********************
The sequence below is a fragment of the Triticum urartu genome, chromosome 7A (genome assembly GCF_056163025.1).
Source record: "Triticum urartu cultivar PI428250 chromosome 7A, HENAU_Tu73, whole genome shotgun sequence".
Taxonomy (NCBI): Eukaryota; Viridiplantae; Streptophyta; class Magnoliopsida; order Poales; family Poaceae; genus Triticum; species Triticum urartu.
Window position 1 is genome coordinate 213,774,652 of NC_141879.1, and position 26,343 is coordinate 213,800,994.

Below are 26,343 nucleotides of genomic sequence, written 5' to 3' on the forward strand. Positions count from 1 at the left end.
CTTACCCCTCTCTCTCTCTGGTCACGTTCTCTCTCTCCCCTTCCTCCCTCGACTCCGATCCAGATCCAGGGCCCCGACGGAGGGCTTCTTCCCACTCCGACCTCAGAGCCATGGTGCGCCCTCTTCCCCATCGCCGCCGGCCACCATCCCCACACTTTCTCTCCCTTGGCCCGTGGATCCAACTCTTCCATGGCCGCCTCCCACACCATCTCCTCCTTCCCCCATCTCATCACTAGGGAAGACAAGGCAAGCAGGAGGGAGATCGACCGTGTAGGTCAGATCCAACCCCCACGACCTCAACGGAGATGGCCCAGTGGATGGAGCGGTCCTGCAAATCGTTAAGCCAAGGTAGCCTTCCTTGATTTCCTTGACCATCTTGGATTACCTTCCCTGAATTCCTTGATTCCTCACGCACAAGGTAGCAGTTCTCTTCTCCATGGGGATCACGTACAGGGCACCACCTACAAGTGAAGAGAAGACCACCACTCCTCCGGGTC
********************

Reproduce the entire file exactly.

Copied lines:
The sequence below is a fragment of the Triticum urartu genome, chromosome 7A (genome assembly GCF_056163025.1).
Source record: "Triticum urartu cultivar PI428250 chromosome 7A, HENAU_Tu73, whole genome shotgun sequence".
Taxonomy (NCBI): Eukaryota; Viridiplantae; Streptophyta; class Magnoliopsida; order Poales; family Poaceae; genus Triticum; species Triticum urartu.
Window position 1 is genome coordinate 213,774,652 of NC_141879.1, and position 26,343 is coordinate 213,800,994.

Below are 26,343 nucleotides of genomic sequence, written 5' to 3' on the forward strand. Positions count from 1 at the left end.
CTTACCCCTCTCTCTCTCTGGTCACGTTCTCTCTCTCCCCTTCCTCCCTCGACTCCGATCCAGATCCAGGGCCCCGACGGAGGGCTTCTTCCCACTCCGACCTCAGAGCCATGGTGCGCCCTCTTCCCCATCGCCGCCGGCCACCATCCCCACACTTTCTCTCCCTTGGCCCGTGGATCCAACTCTTCCATGGCCGCCTCCCACACCATCTCCTCCTTCCCCCATCTCATCACTAGGGAAGACAAGGCAAGCAGGAGGGAGATCGACCGTGTAGGTCAGATCCAACCCCCACGACCTCAACGGAGATGGCCCAGTGGATGGAGCGGTCCTGCAAATCGTTAAGCCAAGGTAGCCTTCCTTGATTTCCTTGACCATCTTGGATTACCTTCCCTGAATTCCTTGATTCCTCACGCACAAGGTAGCAGTTCTCTTCTCCATGGGGATCACGTACAGGGCACCACCTACAAGTGAAGAGAAGACCACCACTCCTCCGGGTC